I’ve been looking up photos of southern hemisphere albatross online, and it turns out the ones I’ve been seeing from the theodolite and one the Beluga may actually be Eastern Yellow-Nosed Albatross. The yellow-nosed have a grey bill with a yellow line on top, running from the tip of the bill to the base. They are also slightly smaller than the Shy Albatross and are darker on top. These characteristics match what I have noticed in the field. I can’t exactly confirm it, and both the shy and yellow-nosed are fairly common this time of year in Eastern Australia. I just need on to fly really close to land so I can confirm the bill is two toned.

Aside from the marine sightings, at dusk yesterday I heard a load clicking sound behind me as I road Dave’s bike from my house to Amaroo. It was a butcherbird, kind of a cross between a crow and magpie, trying to catch a large black butterfly. Australia seems to have quite a diversity of butterflies. I’m not sure if the source of the clicking was the bird’s wings or beak slapping together, but whatever it was the butterfly was eventually stunned and immobile; allowing the butcherbird to snatch it up with little effort.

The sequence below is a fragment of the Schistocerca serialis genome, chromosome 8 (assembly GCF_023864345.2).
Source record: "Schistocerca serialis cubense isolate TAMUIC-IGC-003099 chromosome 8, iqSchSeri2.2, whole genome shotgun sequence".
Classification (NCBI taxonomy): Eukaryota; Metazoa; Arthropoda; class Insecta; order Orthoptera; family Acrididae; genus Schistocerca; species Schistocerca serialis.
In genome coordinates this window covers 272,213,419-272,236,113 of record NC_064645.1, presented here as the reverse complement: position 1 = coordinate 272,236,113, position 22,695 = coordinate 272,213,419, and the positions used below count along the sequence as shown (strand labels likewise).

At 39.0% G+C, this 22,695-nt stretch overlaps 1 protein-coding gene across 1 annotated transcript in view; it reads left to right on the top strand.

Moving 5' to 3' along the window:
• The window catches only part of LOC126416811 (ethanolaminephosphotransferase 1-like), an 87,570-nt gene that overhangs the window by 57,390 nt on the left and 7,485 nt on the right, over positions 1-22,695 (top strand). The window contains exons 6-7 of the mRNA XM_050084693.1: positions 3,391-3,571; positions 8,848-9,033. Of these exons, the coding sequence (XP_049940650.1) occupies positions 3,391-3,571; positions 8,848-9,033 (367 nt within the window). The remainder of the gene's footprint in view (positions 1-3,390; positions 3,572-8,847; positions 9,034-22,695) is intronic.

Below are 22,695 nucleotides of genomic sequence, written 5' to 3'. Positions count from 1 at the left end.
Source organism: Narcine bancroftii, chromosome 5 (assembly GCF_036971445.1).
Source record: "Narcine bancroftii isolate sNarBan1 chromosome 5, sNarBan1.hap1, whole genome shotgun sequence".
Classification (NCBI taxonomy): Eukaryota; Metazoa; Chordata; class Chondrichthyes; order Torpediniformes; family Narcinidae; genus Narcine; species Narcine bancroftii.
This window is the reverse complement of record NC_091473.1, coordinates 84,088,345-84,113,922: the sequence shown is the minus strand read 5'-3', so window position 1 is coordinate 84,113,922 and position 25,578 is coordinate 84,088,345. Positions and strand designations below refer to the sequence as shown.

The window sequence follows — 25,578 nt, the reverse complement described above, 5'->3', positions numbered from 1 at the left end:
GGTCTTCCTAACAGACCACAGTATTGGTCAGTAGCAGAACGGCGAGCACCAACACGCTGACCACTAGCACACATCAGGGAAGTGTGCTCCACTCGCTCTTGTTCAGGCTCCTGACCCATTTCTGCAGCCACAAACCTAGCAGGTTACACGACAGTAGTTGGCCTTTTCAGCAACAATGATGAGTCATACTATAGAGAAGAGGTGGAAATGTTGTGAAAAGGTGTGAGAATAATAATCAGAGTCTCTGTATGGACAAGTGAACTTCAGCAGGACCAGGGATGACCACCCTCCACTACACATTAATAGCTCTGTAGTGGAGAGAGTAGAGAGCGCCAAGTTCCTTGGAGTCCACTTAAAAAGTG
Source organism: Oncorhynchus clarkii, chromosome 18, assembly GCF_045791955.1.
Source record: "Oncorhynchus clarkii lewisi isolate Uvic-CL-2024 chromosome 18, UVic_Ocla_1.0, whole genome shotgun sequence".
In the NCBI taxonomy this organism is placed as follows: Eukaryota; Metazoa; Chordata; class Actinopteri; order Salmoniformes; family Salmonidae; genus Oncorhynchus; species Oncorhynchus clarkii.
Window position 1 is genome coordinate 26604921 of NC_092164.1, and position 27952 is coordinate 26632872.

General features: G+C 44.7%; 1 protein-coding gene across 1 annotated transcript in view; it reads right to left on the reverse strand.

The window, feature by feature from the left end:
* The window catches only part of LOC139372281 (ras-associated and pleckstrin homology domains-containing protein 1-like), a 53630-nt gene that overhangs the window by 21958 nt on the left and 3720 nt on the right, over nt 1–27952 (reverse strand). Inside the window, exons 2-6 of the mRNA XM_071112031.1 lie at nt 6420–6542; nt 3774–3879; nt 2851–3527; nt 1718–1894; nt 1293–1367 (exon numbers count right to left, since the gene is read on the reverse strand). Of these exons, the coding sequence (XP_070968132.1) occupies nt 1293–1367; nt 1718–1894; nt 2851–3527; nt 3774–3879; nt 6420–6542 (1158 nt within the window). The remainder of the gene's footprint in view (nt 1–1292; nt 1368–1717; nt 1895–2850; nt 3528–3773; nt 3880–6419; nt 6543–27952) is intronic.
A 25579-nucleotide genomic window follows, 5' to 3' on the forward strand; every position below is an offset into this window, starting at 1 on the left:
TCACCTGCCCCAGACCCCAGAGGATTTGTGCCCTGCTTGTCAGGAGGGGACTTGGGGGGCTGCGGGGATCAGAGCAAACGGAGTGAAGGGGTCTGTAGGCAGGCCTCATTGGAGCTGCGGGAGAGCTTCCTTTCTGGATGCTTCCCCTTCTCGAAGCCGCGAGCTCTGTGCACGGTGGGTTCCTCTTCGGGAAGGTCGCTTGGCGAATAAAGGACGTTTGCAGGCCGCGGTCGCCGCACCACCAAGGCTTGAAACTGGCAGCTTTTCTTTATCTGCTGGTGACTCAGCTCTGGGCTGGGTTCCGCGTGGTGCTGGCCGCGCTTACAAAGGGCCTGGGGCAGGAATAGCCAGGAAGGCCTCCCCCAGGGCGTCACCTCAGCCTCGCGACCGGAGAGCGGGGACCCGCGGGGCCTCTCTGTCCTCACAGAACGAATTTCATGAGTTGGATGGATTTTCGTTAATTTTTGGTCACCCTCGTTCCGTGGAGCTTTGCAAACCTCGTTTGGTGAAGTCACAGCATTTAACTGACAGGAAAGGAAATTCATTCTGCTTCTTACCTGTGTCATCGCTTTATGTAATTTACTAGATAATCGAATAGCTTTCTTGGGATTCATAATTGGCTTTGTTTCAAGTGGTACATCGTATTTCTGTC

The photo is of an Australian Pelican.

Thursday, July 1, 2010

One Week to Go

It is still raining....make it stop. Actually the rain isn’t so bad; it’s the sitting in it for 5 hours that’s painful. My relationship with the tarp has improved since the rain started to come down, it actually serves a purpose now on Mt. Olympus other than slapping me in the head and interrupting my sentences. The tarp is especially entertaining when it starts to pool with water and bulge in the middle. This is when we get to flush it out the back like a wave; we have yet to drench a whale watcher below. The weather forecast is calling for sun over the weekend, with an increasing swell and high winds. This translates into a day off from counting whales, with sunny warm surf at Cylinders.